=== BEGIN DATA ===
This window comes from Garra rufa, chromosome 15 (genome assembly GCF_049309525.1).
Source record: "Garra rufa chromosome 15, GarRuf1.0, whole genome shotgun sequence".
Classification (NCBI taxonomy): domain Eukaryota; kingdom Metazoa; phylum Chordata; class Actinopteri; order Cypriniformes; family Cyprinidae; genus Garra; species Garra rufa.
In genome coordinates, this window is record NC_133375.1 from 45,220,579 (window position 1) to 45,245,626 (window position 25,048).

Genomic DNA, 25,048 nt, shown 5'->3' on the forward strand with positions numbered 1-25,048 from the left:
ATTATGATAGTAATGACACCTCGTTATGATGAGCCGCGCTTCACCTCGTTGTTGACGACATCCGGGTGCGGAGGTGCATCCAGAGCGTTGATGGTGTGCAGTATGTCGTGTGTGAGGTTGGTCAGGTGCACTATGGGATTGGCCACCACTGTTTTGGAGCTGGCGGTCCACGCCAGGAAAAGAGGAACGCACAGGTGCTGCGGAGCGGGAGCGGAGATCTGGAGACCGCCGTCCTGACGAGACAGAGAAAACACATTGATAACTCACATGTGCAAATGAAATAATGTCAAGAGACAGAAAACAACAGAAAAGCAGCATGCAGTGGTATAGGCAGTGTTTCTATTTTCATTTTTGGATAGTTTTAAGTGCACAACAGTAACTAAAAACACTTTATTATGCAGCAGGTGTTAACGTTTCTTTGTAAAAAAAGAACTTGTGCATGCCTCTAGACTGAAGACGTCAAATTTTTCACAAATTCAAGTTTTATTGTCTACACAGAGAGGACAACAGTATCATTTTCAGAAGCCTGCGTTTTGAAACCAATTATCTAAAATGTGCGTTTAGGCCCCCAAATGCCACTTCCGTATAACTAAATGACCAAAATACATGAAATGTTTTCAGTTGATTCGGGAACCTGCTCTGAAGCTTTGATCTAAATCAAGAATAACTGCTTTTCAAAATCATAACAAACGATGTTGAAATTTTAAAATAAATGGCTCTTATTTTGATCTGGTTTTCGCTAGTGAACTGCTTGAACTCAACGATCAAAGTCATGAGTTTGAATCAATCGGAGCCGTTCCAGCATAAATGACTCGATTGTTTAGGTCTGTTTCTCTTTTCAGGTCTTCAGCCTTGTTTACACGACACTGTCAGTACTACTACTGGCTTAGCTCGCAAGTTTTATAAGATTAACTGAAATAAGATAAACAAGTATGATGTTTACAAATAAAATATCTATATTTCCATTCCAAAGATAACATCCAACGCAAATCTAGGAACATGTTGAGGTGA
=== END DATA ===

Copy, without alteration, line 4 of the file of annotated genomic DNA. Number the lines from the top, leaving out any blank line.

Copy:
In genome coordinates, this window is record NC_133375.1 from 45,220,579 (window position 1) to 45,245,626 (window position 25,048).